Recently in Performances
Having enjoyed superb singing by a young cast of soloists in Classical
Opera’s UK premiere of Jommelli’s Il Vogoleso the
previous evening, I was delighted that the 2016 Kathleen Ferrier Awards Final
at the Wigmore Hall confirmed the strength and depth of talent possessed by the
young singers studying in and emerging from our academies and conservatoires.
On February 7, 1786, Emperor Joseph II of Austria had brand new one-act operas by Wolfgang Amadeus Mozart and Antonio Salieri performed in the Schönbrunn Palace’s Orangery.
Those poor opera lovers in Cologne have a never ending problem with the city’s opera house. Together with the rest of city, the construction of the new opera house is mired in political incompetence.
London remains starved of Wagner. This season, its major companies offer but two works, Tannhäuser from the Royal Opera and Tristan from ENO.
Dmitry Bertman’s hilarious staging of Rimsky-Korsakov’s political sex-comedy The Golden Cockerel in Düsseldorf.
On April 16, 2016, San Diego Opera presented Giacomo Puccini’s sixth opera, Madama Butterfly, in an intriguing production by Garnett Bruce. Roberto Oswald’s scenery included the usual Japanese styled house with many sliding doors and walls. On either side, however, were blooming cherry trees with rough trunks and gnarled branches that looked as though they had been growing on the property for a hundred years.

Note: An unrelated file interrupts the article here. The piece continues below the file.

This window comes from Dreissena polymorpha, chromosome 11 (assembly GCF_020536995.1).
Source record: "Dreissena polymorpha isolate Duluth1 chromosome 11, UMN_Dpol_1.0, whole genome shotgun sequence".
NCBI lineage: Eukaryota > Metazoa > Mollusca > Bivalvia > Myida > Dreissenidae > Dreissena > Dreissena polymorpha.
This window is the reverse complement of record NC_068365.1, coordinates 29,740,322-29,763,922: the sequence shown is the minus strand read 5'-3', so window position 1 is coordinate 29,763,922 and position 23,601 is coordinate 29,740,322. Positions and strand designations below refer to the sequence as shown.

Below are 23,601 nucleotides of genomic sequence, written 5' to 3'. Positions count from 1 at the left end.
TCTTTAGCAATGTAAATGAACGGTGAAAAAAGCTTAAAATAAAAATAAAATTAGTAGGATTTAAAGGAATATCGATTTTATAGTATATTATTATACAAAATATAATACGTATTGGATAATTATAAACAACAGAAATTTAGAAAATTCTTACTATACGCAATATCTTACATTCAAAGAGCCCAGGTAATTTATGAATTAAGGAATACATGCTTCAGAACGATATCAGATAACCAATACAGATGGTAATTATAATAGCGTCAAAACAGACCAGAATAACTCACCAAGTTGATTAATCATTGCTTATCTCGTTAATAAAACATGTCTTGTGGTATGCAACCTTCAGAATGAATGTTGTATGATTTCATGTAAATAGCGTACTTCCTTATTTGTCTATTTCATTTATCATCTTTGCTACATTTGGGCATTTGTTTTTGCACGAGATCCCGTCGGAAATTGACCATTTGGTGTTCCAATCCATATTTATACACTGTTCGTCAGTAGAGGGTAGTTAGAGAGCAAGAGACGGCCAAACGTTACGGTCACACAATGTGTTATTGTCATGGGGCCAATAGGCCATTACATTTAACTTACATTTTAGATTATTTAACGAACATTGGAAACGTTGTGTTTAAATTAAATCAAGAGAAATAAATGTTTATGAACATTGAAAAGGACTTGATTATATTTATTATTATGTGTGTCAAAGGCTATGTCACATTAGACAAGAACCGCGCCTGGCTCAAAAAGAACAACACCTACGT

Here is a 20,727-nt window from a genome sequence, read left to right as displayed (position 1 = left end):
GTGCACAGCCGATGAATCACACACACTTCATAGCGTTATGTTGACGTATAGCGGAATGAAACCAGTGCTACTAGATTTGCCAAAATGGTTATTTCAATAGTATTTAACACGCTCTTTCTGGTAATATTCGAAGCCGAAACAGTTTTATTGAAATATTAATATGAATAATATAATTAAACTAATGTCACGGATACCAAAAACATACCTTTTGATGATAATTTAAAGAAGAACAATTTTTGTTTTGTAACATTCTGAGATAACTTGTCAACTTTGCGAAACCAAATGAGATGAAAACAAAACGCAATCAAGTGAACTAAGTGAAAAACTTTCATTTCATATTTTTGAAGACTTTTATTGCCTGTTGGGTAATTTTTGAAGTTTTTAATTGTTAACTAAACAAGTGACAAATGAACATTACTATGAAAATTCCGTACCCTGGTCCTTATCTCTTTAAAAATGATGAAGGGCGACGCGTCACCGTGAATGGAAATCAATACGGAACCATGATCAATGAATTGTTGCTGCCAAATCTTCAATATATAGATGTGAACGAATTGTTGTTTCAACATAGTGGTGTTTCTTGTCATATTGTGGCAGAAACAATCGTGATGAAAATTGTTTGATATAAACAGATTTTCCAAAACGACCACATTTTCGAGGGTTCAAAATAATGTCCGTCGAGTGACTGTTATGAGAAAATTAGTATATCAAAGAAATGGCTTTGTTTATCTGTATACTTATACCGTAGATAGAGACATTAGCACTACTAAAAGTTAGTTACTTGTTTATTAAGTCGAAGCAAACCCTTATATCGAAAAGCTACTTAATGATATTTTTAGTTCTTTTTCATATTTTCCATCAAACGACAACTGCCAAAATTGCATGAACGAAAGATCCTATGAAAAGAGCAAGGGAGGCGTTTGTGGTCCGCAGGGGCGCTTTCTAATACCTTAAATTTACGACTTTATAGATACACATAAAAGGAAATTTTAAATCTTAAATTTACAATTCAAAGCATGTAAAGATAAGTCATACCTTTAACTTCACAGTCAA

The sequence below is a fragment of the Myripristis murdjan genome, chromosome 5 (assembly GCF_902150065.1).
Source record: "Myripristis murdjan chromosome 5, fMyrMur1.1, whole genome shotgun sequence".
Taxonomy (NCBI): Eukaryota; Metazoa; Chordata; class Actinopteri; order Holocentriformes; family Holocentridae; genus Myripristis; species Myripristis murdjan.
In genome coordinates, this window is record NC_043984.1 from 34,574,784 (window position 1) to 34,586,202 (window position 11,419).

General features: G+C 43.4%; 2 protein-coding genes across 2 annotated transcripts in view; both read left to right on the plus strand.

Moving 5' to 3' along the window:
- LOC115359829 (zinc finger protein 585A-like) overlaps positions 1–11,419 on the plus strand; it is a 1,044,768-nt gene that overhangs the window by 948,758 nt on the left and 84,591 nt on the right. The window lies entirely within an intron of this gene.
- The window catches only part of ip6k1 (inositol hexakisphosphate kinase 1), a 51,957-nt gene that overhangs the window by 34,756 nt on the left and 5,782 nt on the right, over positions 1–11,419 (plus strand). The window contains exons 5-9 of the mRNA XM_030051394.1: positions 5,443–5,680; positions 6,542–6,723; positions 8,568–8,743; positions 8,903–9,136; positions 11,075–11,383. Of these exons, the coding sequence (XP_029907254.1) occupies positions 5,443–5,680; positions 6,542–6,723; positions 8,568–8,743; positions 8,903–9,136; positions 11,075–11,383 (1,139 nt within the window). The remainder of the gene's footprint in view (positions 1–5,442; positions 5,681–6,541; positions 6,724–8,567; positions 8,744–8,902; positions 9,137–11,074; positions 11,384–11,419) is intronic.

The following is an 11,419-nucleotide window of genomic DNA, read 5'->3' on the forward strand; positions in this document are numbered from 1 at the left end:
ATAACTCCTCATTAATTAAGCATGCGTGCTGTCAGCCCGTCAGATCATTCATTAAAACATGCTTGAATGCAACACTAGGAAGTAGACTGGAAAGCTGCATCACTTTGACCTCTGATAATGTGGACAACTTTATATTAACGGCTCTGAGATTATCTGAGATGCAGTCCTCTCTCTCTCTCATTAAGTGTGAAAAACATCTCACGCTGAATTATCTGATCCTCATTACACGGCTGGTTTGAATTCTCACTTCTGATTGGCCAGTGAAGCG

New Co-Production Tristan und Isolde with Metropolitan: Simon
Rattle and Westbroek electrify Treliński’s Opera-Noir.
In an operatic world crowded with sure-fire bread and butter repertoire, Opera San Jose has boldly chosen to lavish a new production on a dark horse, Andre Previn’s A Streetcar Named Desire.
Choral symphony, oratorio, symphonic poem — Berlioz’s Roméo et Juliette does not fit into any mould. It has the potential to work as an opera-ballet, but incoherent storytelling and uninspired conducting undermined this production.